“I think all of us really focus on game situations: where we are in the lineup, who's pitching, the outfield arms, where the ball is hit,” Wathan said.
“First thing, I'm making certain that the base runner makes sure he does what he has to do, to give me a chance to make a call,” Washington said.
Gary Pettis, third-base coach for the Houston Astros, expounded further. “You have to know the speed of your runners. And then you have to rely on their instincts and be able to recognize when they've got the right break on the ball and when they haven't. And I think sometimes that's the hardest part — because sometimes there's a ball that's hit, and just looking at the position of where the ball is, you would think that a runner should score, but he didn't get the right read. If the fielder is going to catch the ball before the runner gets to third base, depending on the outfield arm, then it's probably a good time to put up the stop sign.”
“Knowing my guys, that’s the main thing,” Beasley said. “Where they are and how they came to you. He’s got energy, he can finish, and it’s a 50/50 play: take a shot. Say he’s coming to you laboring: OK, that last 90 is not going to be good.”
Beasley explained that you have to know which players — on which days — can turn up the speed if the coach urges them around the corner.
“Marcus [Semien] has a finishing gear. Leody Taveras has a finishing gear,” he said. “I can’t do that with Jonah Heim. I can't do that with Nate Lowe, Mitch Garver. They don’t have that extra gear. Whatever they come to you with, that’s what they have.”
Across the diamond in this World Series, Perezchica is pushing all his Arizona players.
“I've been blessed to have guys that can run. It really puts the pressure on the guys on the defensive side for the other team,” he said. “And when you have guys that can do that, it's fun to watch.”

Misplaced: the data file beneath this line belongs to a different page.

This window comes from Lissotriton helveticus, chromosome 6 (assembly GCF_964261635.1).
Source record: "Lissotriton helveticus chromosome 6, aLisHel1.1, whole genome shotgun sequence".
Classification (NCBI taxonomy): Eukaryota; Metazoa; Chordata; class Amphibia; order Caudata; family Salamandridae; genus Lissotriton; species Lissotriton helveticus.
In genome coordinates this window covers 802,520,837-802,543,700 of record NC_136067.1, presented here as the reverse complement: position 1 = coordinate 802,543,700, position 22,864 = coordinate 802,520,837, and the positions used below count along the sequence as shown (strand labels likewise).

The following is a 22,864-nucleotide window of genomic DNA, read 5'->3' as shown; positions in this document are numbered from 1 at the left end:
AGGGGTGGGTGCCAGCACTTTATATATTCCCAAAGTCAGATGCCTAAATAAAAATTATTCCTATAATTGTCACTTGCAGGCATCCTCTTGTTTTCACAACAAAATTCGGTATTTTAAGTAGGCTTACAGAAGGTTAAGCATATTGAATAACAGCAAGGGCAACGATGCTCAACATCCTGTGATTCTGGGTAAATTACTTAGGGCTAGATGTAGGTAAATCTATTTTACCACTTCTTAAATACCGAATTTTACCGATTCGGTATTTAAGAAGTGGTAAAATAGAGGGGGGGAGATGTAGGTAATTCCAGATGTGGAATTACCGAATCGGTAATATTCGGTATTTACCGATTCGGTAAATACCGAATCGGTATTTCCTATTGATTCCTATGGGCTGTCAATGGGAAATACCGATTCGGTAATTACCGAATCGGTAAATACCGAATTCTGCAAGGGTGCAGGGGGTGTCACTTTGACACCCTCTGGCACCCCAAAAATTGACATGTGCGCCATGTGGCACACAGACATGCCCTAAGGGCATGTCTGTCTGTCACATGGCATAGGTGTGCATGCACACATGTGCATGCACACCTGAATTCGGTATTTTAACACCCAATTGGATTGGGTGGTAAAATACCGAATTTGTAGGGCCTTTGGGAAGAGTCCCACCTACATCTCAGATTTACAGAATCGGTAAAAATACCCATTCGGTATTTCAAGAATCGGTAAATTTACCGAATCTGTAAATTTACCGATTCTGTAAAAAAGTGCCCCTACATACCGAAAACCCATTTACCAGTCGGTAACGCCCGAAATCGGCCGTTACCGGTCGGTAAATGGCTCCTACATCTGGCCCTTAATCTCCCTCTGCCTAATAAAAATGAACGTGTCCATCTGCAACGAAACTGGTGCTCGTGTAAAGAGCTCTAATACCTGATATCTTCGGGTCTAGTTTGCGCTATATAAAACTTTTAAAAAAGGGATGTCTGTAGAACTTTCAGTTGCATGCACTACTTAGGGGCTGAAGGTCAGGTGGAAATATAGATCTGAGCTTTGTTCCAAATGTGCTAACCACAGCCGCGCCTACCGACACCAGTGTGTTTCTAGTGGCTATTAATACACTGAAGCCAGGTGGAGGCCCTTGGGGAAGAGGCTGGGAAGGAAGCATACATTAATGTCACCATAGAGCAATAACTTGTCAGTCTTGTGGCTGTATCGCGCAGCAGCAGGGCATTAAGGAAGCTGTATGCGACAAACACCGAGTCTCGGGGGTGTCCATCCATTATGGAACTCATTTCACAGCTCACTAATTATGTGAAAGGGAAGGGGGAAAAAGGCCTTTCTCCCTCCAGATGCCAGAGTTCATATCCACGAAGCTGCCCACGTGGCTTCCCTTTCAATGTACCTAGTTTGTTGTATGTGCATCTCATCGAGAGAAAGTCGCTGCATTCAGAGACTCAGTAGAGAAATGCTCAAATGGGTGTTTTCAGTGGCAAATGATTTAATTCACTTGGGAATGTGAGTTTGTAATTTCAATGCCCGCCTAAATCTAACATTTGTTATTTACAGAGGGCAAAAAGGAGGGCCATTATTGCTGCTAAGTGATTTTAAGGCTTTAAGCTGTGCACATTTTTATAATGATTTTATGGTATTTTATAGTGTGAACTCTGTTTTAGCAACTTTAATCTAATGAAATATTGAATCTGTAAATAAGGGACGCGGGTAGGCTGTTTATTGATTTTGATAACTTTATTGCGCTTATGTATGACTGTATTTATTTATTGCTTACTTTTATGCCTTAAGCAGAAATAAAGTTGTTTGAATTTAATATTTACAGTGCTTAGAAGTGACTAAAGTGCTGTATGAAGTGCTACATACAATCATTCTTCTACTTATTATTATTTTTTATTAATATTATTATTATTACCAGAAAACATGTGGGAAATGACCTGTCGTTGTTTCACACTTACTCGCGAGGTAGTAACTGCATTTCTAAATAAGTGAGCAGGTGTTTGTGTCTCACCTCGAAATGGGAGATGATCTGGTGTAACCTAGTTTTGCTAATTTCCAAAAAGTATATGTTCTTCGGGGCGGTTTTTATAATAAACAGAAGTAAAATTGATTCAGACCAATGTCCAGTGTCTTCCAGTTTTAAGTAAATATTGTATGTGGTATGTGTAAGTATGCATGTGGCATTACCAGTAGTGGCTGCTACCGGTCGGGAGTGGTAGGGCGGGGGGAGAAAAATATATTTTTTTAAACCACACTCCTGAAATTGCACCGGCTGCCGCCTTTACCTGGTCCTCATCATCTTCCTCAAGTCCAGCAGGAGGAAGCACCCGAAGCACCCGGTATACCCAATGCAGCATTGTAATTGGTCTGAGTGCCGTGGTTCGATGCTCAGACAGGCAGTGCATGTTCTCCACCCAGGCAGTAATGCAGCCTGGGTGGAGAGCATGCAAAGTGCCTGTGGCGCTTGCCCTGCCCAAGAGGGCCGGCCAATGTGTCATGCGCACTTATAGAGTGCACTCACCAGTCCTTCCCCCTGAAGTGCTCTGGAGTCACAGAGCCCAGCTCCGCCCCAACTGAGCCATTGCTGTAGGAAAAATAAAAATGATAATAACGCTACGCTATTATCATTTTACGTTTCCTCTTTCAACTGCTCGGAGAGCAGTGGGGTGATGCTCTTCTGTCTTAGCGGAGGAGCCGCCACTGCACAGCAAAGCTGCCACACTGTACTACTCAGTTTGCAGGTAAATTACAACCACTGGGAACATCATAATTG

“Sometimes you just gotta take a shot because the pitcher is nasty, and you’re not going to get back-to-back hits,” Beasley said.
'You’re still a player'
And if, as a third-base coach, you think you’ve done all that correctly and still something goes wrong — the runner is out at the plate, or he stops at third on a play when he could have scored — well, that’s when you go and study the tape. So you can be better next time.
“I'll get a high-home view of it,” Beasley said, “because I don’t have that view when I’m out there.”
“I study tape only when I wonder if I should have sent a runner,” Pettis said.
“All of them,” Perezchica said of what he rewatches, “because I need to see if I see what I saw during game time, in that instinctual minute.”
Wathan and the Phillies take it a step further. The team built what he calls a “second-guess” model to quantify after the fact the chances of a runner scoring on a play — and what that means relative to the game state. Using that, he studies every call he has made.
“The good and the bad — the ones that get thrown out, the ones that are safe — because if you don't go back and kind of analyze what happened in the game, then you're not doing yourself any good,” he said.
At that point, it’s too late to save yourself from the social media screengrabs and sportstalk slo-mo recaps of exactly where you went wrong. There’s very little glory in coaching third. Unlike pitching coaches or hitting coaches — or even the defensive work that many of them coach as well — their impact is not reflected in how players evolve and excel. But to them, the rush comes from something purer.
“I tell everybody: It’s the closest thing to playing when you’re coaching,” Wathan said. “You’re on the field. You feel the crowd. You feel the energy. You're making a decision on what could or could not help win a ballgame.”
“You're still playing,” Perezchica said. “Even though we're 50-plus years old, we’re still there — because you're on the field, and you're having to react to everything. So you’re still a player.”
“You in the action,” Washington said. “And that’s where you want to be: in the action.”